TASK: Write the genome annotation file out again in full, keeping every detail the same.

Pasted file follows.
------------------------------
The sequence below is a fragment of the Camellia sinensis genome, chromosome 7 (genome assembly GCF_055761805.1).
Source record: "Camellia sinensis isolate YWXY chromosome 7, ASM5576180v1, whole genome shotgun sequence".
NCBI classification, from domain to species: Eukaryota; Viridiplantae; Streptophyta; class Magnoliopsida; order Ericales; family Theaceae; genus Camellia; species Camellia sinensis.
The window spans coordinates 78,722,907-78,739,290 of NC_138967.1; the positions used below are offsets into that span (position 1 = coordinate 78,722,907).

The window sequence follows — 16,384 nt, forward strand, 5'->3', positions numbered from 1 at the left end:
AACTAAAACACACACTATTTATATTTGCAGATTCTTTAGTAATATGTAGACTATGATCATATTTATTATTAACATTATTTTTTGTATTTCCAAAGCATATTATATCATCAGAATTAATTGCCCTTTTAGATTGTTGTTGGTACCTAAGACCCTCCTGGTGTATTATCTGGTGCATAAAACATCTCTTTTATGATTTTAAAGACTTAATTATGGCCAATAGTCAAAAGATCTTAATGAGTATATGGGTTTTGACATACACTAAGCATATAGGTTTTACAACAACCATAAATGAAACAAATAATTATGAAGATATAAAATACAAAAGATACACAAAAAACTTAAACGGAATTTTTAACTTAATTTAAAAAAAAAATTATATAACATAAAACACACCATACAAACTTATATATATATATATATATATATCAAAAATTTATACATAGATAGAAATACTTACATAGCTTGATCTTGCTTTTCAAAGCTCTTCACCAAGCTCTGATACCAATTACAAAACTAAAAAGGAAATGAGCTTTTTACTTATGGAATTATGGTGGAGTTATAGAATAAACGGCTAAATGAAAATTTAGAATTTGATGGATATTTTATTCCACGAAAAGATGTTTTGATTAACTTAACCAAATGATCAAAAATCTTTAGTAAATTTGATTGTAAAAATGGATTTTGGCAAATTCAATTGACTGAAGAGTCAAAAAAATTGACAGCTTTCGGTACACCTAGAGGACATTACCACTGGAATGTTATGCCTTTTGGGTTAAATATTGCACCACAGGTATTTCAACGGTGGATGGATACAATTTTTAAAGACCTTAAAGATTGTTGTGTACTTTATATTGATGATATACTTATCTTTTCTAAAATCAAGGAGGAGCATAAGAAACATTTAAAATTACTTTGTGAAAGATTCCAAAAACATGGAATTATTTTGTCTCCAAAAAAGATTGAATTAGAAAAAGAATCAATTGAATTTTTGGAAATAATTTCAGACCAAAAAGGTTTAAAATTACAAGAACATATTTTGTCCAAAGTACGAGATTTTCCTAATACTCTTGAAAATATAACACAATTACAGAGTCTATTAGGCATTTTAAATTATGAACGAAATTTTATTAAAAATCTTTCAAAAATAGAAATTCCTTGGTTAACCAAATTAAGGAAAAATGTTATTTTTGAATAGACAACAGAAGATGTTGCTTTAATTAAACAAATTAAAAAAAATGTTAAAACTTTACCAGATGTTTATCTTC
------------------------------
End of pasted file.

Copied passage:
The sequence below is a fragment of the Camellia sinensis genome, chromosome 7 (genome assembly GCF_055761805.1).
Source record: "Camellia sinensis isolate YWXY chromosome 7, ASM5576180v1, whole genome shotgun sequence".
NCBI classification, from domain to species: Eukaryota; Viridiplantae; Streptophyta; class Magnoliopsida; order Ericales; family Theaceae; genus Camellia; species Camellia sinensis.
The window spans coordinates 78,722,907-78,739,290 of NC_138967.1; the positions used below are offsets into that span (position 1 = coordinate 78,722,907).

The window sequence follows — 16,384 nt, forward strand, 5'->3', positions numbered from 1 at the left end:
AACTAAAACACACACTATTTATATTTGCAGATTCTTTAGTAATATGTAGACTATGATCATATTTATTATTAACATTATTTTTTGTATTTCCAAAGCATATTATATCATCAGAATTAATTGCCCTTTTAGATTGTTGTTGGTACCTAAGACCCTCCTGGTGTATTATCTGGTGCATAAAACATCTCTTTTATGATTTTAAAGACTTAATTATGGCCAATAGTCAAAAGATCTTAATGAGTATATGGGTTTTGACATACACTAAGCATATAGGTTTTACAACAACCATAAATGAAACAAATAATTATGAAGATATAAAATACAAAAGATACACAAAAAACTTAAACGGAATTTTTAACTTAATTTAAAAAAAAAATTATATAACATAAAACACACCATACAAACTTATATATATATATATATATATATCAAAAATTTATACATAGATAGAAATACTTACATAGCTTGATCTTGCTTTTCAAAGCTCTTCACCAAGCTCTGATACCAATTACAAAACTAAAAAGGAAATGAGCTTTTTACTTATGGAATTATGGTGGAGTTATAGAATAAACGGCTAAATGAAAATTTAGAATTTGATGGATATTTTATTCCACGAAAAGATGTTTTGATTAACTTAACCAAATGATCAAAAATCTTTAGTAAATTTGATTGTAAAAATGGATTTTGGCAAATTCAATTGACTGAAGAGTCAAAAAAATTGACAGCTTTCGGTACACCTAGAGGACATTACCACTGGAATGTTATGCCTTTTGGGTTAAATATTGCACCACAGGTATTTCAACGGTGGATGGATACAATTTTTAAAGACCTTAAAGATTGTTGTGTACTTTATATTGATGATATACTTATCTTTTCTAAAATCAAGGAGGAGCATAAGAAACATTTAAAATTACTTTGTGAAAGATTCCAAAAACATGGAATTATTTTGTCTCCAAAAAAGATTGAATTAGAAAAAGAATCAATTGAATTTTTGGAAATAATTTCAGACCAAAAAGGTTTAAAATTACAAGAACATATTTTGTCCAAAGTACGAGATTTTCCTAATACTCTTGAAAATATAACACAATTACAGAGTCTATTAGGCATTTTAAATTATGAACGAAATTTTATTAAAAATCTTTCAAAAATAGAAATTCCTTGGTTAACCAAATTAAGGAAAAATGTTATTTTTGAATAGACAACAGAAGATGTTGCTTTAATTAAACAAATTAAAAAAAATGTTAAAACTTTACCAGATGTTTATCTTC